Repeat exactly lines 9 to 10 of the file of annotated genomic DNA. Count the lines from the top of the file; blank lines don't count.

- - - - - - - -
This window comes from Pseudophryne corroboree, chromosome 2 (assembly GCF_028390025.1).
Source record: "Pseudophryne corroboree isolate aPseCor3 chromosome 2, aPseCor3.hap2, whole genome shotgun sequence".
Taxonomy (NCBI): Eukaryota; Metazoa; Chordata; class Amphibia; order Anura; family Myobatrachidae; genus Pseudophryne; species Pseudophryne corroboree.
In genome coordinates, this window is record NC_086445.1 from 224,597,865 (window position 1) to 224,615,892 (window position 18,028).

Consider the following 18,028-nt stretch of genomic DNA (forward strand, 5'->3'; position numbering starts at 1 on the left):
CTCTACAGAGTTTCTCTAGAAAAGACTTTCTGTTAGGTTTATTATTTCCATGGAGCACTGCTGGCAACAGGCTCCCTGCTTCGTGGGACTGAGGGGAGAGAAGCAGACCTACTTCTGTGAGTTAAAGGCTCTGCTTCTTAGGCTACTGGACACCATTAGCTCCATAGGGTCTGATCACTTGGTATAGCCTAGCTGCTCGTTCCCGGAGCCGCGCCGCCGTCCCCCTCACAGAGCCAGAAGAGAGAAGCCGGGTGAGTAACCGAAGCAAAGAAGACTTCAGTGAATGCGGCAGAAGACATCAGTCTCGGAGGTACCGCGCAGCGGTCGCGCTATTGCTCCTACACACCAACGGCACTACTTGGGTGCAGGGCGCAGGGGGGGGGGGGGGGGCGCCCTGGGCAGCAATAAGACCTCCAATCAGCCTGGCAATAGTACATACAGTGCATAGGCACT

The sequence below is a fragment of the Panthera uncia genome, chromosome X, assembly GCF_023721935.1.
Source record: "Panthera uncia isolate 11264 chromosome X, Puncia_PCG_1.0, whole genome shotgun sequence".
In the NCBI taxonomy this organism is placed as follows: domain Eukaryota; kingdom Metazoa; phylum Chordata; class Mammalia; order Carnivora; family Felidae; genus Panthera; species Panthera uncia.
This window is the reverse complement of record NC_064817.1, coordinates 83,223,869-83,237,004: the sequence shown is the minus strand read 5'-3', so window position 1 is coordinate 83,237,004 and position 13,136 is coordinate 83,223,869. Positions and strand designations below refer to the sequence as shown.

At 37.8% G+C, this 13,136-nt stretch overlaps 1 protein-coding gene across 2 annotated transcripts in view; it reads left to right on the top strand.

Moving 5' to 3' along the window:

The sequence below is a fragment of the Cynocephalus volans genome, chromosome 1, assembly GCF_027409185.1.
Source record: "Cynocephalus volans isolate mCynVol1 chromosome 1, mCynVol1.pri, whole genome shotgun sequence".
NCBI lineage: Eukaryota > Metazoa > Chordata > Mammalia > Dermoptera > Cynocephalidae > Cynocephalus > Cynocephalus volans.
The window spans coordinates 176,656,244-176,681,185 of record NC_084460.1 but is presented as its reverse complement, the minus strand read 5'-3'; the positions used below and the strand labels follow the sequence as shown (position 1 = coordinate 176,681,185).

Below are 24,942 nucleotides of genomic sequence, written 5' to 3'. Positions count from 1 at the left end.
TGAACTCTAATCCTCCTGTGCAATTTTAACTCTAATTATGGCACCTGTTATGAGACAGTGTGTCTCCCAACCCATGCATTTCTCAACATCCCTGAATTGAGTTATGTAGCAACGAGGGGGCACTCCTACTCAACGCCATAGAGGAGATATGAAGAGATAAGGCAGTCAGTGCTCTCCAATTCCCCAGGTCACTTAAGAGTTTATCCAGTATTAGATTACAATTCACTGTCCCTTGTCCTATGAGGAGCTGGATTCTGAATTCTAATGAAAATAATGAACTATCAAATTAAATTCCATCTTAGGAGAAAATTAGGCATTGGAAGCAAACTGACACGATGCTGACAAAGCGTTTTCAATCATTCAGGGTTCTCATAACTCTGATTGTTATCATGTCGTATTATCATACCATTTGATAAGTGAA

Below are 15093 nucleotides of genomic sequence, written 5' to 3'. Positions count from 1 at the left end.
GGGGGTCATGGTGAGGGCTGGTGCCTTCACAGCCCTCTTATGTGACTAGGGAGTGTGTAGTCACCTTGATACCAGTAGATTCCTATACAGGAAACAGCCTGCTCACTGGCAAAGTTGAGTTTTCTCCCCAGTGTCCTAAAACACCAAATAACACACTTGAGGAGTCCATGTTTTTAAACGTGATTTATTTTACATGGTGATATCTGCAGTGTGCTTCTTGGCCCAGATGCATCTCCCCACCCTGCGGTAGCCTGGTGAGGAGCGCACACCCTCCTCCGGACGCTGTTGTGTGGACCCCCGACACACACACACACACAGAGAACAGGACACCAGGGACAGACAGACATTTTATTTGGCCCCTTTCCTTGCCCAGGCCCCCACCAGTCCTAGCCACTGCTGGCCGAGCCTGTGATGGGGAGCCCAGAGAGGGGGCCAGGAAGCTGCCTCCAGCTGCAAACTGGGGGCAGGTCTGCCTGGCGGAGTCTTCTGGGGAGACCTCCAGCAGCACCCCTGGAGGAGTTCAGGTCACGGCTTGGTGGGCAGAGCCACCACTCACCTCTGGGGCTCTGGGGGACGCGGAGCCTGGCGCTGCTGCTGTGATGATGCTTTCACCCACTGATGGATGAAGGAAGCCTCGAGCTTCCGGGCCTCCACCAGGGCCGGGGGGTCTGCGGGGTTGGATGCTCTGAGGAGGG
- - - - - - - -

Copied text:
In the NCBI taxonomy this organism is placed as follows: domain Eukaryota; kingdom Metazoa; phylum Chordata; class Mammalia; order Carnivora; family Felidae; genus Panthera; species Panthera uncia.
This window is the reverse complement of record NC_064817.1, coordinates 83,223,869-83,237,004: the sequence shown is the minus strand read 5'-3', so window position 1 is coordinate 83,237,004 and position 13,136 is coordinate 83,223,869. Positions and strand designations below refer to the sequence as shown.